This is something with which we are familiar. When a mother is dying, when the father of small and uncomprehending children stands at the threshold of death, their hearts are filled with horror at the fate of those they are leaving behind, their little ones who are soon to become orphans. This does not happen very often on this earth. Fathers and mothers usually depart from this world after their children have grown up and are standing on their own feet, no longer in need of their aging parents. Yet how the maternal heart overflows with grief when it sees that nothing can help her beloved child besides prayer! Some might say that this is due to lack of faith. Why should mothers fear for their children when God is with them? But let us listen once again to the loving, anxious words spoken by Christ as He prayed for His disciples and, thus, for us: I pray for them, I pray not for the world: but for them which Thou hast given Me… And now I am no more in the world, but these are in the world… Holy Father, keep through Thy own name those whom Thou hast given Me.
He Who offers this prayer – so full of compassion and sympathy, anxiety and hope – is He Who said to His disciples: I am the light of the world (John 8:12). Of course, the Lord is not praying only for the eleven Apostles. He is God; time does not exist for Him. For Him there is neither “yesterday” nor “tomorrow”; for Him there is only one time: “now.” Therefore our Lord, in His High Priestly Prayer, is praying both for the Apostles and for the bishops and presbyters of the Church of Christ who three centuries later would gather at Nicaea to speak, sing, and proclaim our Symbol of Faith – the Symbol of our faith. He prays for them, that this Symbol might be accepted and proclaimed by the Church: For I have given unto them the words which Thou gavest Me, and they have received them, and have known surely that I came out from Thee.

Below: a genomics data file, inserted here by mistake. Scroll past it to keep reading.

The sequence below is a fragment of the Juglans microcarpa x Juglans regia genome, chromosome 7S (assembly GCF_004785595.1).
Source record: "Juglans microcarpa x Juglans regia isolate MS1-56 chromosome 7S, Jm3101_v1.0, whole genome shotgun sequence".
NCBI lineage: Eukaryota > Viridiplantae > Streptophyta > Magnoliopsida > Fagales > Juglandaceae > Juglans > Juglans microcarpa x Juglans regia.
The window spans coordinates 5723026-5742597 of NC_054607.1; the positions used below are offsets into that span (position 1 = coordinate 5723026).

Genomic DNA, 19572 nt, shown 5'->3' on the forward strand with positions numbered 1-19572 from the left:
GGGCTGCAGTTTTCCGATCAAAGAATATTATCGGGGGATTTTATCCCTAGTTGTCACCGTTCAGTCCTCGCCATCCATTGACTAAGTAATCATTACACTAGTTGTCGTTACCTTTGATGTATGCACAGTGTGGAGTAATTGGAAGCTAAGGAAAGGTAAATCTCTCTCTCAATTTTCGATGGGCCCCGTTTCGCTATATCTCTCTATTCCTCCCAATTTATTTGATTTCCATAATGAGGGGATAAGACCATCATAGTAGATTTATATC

Our Savior sees everything during this prayer: He sees us, lost in our own passions, embittered by grievances and loneliness, mean and trembling from fear; He sees us as we are today, asking of our common Father that He would keep us through His name. He prays for us, because He knows how difficult it will be for us to keep our faith, how difficult it will be for us to keep our child-like trust amidst the allurements and temptations of this world.
God is for us! God is with us! God did not turn away from us when we betrayed the Crucified One, when by our sins we dragged Him again and again onto the Cross. He continues to call us with Him to eternal life: to the joy that only He can give; to the happiness that is only possible with Him. We often make Him out to be a stern judge about to pronounce a fair but terrible sentence over us. But in His prayer to God the Father, the Lord intercedes for us. He does not simply ask for our preservation; He asks neither for rest, nor for truth, nor for justice for the human race; but rather – only listen to this! – He says to His Father and ours: And now come I to Thee, and these things I speak in the world, that they might have My joy fulfilled in themselves.
If only we would not forget this. If only we would, if only once, hear our Savior’s words about perfect joy not just with our ears – which are no longer capable of being surprised by words or astonished by speeches – but with our whole hearts and with all the depths of our souls. Perhaps then joy and truth might return to our lives, as warmth returns to earth wearied from cold. Amen.
Translated from the Russian.